Cash - Throw it all on the table!!!

Non-investing personal finance issues including insurance, credit, real estate, taxes, employment and legal issues such as trusts and wills
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AtomicCash
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Re: Cash - Throw it all on the table!!!

Post by AtomicCash » Tue May 14, 2019 7:20 pm

abuss368 wrote:
Fri May 10, 2019 8:24 pm
Would be interested in updated responses from Bogleheads regarding cash.
...
I wasn't on the forum for the first round of this question, but I'll chime in now.

I'm retired. I've got about 20 years living expenses in cash (about a year in my neighborhood bank, another year in high yield online accounts, and the rest in a 2 year CD ladder with about a dozen rungs so a CD matures every few months). At my age, this is probably close to a lifetime of living expenses and represents about 1/3 of my portfolio. These funds are FDIC insured and I'm currently earning about 2.6% interest as a weighted average.

The remaining 2/3rds of my portfolio is in the standard low ER boring (in a good way) Boglehead stock/bond funds appropriate for my age.

To be clear, this wasn't the asset allocation I had when I was working. But not having to worry about the markets for a couple decades lets me sleep much better at night now that I don't have any earned income.

Marc

shell921
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Re: Cash - Throw it all on the table!!!

Post by shell921 » Wed May 15, 2019 9:34 am

I'm retired and here is my breakdown:

2 checking accounts with ~$3k each - no interest, for monthly bills
1 B&M saving account with $65k
1 credit union account with $25k
$40k in brokerage acct

I keep $100 in my purse
I have $600 cash in my cash box at home

I'd say close to $137k in cash available
Last edited by shell921 on Thu May 16, 2019 11:26 am, edited 1 time in total.

tampaite
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Re: Cash - Throw it all on the table!!!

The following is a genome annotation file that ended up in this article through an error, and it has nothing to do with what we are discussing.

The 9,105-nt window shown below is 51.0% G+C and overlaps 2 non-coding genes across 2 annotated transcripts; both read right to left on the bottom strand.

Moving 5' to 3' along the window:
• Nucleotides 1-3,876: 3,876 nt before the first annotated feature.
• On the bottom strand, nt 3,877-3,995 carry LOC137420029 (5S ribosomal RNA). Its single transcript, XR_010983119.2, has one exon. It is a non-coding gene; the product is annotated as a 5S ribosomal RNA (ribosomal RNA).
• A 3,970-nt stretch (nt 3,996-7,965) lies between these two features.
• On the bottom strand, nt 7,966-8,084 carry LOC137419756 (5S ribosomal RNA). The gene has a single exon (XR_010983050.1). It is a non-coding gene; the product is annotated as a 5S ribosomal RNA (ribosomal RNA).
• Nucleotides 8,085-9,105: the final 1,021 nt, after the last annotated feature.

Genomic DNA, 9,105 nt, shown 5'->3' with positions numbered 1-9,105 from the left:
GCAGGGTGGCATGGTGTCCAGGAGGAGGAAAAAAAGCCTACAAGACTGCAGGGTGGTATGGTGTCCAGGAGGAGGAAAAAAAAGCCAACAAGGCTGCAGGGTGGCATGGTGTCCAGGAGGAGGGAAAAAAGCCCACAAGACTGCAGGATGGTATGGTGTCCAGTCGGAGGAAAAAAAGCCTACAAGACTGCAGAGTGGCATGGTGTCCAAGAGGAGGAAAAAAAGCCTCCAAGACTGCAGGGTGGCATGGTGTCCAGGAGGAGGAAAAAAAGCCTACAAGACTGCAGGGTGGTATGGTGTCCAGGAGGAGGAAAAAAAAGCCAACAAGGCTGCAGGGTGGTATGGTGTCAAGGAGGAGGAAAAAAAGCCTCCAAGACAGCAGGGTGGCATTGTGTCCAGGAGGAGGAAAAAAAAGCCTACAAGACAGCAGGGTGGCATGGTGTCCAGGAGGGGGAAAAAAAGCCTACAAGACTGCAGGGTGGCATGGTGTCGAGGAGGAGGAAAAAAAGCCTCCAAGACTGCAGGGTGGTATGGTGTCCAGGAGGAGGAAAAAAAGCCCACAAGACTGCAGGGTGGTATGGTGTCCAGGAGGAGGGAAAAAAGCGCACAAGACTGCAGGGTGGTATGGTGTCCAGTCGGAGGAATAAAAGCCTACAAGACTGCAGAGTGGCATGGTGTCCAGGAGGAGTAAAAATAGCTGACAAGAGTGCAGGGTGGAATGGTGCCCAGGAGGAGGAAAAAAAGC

Post by tampaite » Wed May 15, 2019 9:53 am

abuss368 wrote:
Wed Nov 05, 2014 10:14 am

How liquid are you or do you plan to be over time?
Aiming to have minimum of 2 years of annual expenses in CASH or CD.

Simple Simon
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Re: Cash - Throw it all on the table!!!

Post by Simple Simon » Wed May 15, 2019 3:42 pm

Having decided some years ago that I don't want bonds, I'm 50% cash, 50% VWRL in my non retirement investment accounts.

In addition I keep about 3 months of cash hand in a current account.

So quite a lot of cash here.

SQRT
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Re: Cash - Throw it all on the table!!!

Post by SQRT » Wed May 15, 2019 4:25 pm

Answers are all over the map. Without context not much use. Can someone develop a rational list of considerations that would go into a model that might help one decide how much cash to keep? Maybe we can move the discussion up a notch?

Maybe, things like risk appetite, asset allocation, sources of regular cash flow, whether you keep cash in reserve for security purchases, stage of life/age, health insurance, lumpy/large expenses, confidence of budgeting, security of job, debt levels, etc.
Last edited by SQRT on Thu May 16, 2019 4:28 am, edited 2 times in total.

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willthrill81
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Re: Cash - Throw it all on the table!!!

Post by willthrill81 » Wed May 15, 2019 6:03 pm

Since my job is very secure (i.e. long-term contract), our mortgage should be paid off in about a year, and we are well insured on all fronts, we personally have little need for liquidity and don't keep much cash on hand. If our house burned down, we'd be about $1k. If we totaled our car, we'd be out $500. We have almost two years of our maximum out-of-pocket expense for health insurance in our HSA alone.

The biggest 'source' of cash we have is a fund used non-monthly and irregular expenses (e.g. biannual HOA dues, clothing, gifts, home and auto maintenance). But we are no longer in the position of needing X months of expenses in cash. That said, we could live for a good decade on what's in our portfolio.
“It's a dangerous business, Frodo, going out your door. You step onto the road, and if you don't keep your feet, there's no knowing where you might be swept off to.” J.R.R. Tolkien,The Lord of the Rings

shell921
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Re: Cash - Throw it all on the table!!!

Post by shell921 » Thu May 16, 2019 11:34 am

SQRT wrote:
Wed May 15, 2019 4:25 pm
Answers are all over the map. Without context not much use. Can someone develop a rational list of considerations that would go into a model that might help one decide how much cash to keep? Maybe we can move the discussion up a notch?